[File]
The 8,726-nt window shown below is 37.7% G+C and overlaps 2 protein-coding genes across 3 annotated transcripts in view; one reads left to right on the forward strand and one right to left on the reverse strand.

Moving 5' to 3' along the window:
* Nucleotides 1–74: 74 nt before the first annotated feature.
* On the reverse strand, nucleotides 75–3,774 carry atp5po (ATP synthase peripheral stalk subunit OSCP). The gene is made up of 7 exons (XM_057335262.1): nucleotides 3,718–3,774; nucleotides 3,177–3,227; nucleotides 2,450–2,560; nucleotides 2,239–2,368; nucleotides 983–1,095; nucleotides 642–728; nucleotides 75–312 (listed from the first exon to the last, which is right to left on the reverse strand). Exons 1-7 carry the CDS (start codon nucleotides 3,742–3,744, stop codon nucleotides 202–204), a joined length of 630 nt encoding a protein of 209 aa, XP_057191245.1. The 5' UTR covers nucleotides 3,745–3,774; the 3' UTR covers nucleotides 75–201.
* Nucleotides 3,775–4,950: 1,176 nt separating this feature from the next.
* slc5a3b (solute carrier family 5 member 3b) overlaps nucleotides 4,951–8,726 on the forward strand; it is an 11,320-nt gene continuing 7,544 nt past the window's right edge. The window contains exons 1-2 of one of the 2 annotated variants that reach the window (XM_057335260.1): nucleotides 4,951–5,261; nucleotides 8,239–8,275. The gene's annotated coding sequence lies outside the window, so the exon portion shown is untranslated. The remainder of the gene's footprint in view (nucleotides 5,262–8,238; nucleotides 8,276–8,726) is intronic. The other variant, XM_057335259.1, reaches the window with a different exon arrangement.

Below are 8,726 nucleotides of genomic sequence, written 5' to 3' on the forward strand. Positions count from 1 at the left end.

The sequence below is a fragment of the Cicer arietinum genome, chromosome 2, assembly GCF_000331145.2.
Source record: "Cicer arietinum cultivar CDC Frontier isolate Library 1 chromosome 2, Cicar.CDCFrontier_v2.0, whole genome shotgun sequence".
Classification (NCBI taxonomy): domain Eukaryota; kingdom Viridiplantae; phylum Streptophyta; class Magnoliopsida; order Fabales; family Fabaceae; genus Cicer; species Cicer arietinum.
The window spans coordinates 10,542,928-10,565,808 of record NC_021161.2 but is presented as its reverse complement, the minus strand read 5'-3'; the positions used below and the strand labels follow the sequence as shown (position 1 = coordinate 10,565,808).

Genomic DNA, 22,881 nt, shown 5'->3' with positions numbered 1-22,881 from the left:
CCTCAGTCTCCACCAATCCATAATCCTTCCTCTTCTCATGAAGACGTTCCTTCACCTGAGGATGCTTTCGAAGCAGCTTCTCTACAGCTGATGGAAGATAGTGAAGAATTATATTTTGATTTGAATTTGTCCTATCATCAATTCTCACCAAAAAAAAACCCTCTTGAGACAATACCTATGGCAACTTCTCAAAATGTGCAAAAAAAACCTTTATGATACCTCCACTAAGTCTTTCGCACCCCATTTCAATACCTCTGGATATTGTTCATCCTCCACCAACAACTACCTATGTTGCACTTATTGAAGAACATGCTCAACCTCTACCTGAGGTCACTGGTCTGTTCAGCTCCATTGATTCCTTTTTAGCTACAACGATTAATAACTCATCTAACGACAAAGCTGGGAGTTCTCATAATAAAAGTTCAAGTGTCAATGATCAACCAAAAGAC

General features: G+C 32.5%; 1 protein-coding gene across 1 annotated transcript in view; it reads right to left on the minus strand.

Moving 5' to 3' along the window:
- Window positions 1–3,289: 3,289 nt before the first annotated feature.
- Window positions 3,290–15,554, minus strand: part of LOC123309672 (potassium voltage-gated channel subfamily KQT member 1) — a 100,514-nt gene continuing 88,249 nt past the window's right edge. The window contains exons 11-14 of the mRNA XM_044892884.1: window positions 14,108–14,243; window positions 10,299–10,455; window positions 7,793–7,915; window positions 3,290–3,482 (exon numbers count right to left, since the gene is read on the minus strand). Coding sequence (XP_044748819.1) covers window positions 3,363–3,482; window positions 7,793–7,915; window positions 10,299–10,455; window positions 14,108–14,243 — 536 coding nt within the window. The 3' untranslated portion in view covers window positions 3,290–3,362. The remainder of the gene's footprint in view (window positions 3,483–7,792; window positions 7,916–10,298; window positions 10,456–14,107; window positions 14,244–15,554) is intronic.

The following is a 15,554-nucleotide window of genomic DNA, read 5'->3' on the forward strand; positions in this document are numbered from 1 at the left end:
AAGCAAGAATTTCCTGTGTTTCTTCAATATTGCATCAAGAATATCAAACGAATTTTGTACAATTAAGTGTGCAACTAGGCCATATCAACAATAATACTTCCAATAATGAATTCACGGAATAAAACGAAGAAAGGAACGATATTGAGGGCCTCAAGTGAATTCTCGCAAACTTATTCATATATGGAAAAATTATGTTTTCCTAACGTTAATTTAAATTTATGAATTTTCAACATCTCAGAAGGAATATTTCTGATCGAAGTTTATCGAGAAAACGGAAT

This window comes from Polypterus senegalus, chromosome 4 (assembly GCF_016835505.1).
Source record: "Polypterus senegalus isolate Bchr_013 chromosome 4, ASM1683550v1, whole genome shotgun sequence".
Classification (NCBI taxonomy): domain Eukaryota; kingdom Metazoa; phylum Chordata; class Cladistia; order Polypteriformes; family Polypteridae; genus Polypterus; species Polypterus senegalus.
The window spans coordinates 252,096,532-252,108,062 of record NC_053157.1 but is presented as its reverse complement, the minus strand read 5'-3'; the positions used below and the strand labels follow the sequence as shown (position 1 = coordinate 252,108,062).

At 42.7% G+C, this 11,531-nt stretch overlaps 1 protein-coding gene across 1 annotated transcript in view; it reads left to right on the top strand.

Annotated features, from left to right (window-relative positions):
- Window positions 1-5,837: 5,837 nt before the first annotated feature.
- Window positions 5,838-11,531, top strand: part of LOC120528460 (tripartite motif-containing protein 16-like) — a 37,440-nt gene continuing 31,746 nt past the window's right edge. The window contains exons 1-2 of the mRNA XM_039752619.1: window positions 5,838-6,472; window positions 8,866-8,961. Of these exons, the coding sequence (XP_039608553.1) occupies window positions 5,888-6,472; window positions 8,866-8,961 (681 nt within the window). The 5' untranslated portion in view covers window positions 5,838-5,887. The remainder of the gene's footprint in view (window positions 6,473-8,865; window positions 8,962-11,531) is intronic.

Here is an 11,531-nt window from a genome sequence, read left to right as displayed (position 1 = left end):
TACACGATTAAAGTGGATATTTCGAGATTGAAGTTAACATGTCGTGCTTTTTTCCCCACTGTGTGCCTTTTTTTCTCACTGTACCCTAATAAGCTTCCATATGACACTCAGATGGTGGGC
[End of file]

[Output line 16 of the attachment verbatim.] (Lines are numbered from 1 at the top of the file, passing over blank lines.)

- Window positions 1–3,289: 3,289 nt before the first annotated feature.